This sub-route is situated in the Langkloof fruit region on a section of the famous Route 62. The route offers a rural, country-like and historical experience with something interesting around every corner. Langkloof includes breathtaking scenery, farm-life experiences, historical buildings and landmarks, and adventurous activities in a pleasant tranquil environment. The route stretches from the small town of Avontuur, past the villages of Haarlem, Misgund, Louterwater and Krakeel to the town of Joubertina, before it leads to Twee Riviere and finally Kareedouw.
Reasons to visit
The area is rich in biodiversity with over 2,000 species of fynbos, abundant bird and wildlife, making it perfect for hiking and mountaineering. Langkloof is one of the most scenic sections of Route 62, with a backdrop of mountains, valleys and waterfalls. The peacefulness and rural qualities of the area makes it a wonderful place to just relax in and breathe in the fresh country air.
Activities include a scenic drive over the nearby Prince Alfred’s Pass, built by the famous engineer Thomas Bain, who was also responsible for constructing many other passes in South Africa. Amidst the tranquillity there is still room for adventure, from hiking in the Formosa Nature Reserve and quad-biking, to 4x4 routes and abseiling in the Kouga Mountains.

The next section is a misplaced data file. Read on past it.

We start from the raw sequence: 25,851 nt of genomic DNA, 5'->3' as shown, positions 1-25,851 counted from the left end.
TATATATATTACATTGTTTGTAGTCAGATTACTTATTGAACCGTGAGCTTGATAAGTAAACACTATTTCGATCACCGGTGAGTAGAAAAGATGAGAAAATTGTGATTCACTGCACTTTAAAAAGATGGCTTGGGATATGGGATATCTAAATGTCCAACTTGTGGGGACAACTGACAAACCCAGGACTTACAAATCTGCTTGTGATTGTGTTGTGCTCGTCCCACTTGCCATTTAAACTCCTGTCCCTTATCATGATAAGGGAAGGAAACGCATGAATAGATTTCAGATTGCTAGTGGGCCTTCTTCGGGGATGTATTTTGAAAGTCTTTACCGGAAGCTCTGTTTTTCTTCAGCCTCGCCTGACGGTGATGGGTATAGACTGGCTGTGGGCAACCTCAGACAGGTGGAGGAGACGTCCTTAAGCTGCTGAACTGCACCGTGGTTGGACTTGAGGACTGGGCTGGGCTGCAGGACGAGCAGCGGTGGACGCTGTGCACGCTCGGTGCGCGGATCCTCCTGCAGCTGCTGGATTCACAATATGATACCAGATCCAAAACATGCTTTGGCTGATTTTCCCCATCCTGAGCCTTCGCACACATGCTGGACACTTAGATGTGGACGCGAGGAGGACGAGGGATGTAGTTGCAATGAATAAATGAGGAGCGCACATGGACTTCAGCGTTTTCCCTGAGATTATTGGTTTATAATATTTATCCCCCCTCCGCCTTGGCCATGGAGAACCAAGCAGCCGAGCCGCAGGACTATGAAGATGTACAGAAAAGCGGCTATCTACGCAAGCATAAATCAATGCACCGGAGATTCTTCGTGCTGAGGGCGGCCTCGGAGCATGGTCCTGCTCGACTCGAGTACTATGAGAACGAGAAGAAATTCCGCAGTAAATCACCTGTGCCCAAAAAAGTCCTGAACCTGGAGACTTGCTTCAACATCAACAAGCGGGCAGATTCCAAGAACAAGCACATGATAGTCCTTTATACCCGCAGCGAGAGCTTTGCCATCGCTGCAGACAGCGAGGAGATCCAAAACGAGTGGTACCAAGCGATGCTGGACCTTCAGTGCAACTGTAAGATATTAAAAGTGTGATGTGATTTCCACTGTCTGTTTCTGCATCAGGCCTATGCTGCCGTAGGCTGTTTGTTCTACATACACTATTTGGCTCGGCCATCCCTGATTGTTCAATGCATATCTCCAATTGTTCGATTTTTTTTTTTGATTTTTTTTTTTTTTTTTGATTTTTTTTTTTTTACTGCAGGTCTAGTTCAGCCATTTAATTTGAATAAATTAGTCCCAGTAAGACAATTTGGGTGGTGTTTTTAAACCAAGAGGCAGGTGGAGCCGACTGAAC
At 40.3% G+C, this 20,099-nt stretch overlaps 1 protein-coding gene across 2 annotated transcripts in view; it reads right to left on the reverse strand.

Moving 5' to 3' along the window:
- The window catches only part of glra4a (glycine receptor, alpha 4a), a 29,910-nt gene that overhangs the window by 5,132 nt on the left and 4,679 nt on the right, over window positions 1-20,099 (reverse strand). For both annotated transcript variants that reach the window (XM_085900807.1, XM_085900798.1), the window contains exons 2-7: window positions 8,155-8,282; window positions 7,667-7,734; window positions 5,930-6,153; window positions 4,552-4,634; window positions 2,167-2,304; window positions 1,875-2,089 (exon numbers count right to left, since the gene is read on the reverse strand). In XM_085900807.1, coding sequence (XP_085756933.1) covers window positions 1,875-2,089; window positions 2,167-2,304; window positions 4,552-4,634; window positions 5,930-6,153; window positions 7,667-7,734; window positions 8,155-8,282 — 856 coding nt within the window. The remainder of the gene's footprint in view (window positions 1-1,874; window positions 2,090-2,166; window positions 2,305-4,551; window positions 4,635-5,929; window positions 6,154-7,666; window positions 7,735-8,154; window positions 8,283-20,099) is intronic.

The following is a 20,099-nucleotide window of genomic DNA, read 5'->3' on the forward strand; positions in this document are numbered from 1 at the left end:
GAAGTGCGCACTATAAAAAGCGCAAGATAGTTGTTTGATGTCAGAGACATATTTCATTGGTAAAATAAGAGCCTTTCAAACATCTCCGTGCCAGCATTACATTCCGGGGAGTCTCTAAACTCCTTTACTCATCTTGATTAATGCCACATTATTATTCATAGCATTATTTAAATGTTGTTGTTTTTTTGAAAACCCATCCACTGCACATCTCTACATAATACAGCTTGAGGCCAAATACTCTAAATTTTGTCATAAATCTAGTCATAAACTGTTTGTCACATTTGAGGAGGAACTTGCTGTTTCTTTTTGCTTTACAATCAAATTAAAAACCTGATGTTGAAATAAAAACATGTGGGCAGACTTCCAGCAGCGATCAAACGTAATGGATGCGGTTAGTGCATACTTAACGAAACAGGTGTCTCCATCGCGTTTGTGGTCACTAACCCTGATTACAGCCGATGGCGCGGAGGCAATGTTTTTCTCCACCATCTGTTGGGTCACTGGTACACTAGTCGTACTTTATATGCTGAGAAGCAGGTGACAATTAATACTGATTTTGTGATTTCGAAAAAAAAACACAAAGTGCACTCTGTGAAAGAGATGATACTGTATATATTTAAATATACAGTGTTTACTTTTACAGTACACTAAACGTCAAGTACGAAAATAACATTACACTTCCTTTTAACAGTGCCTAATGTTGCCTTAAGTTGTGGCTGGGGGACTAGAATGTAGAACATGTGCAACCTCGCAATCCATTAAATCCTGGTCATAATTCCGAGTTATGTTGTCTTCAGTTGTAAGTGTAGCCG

The church building in Joubertina dates back to 1911 and is believed to be the first building in town. This beautiful historic building was constructed with sandstone bricks and a unique yellowwood interior that complements the building style. Apart from a visit to the museum in Twee Riviere there is also a beautiful Cape Dutch building that is 200 years old and is said to be where fruit farming began in the region.
Honeybush specifically occurs within the Langkloof area and products include teas and other drinks, best-known for its health benefits.
Avontuur is the first town on the R62 in the Langkloof. The town was originally a leasehold farm called Avontuur that is famous for its export-quality apples. Avontuur lies on the western end of the historic 283km narrow-gauge railway line where the famous Apple Express steam train transported apples to the harbour at Port Elizabeth for export.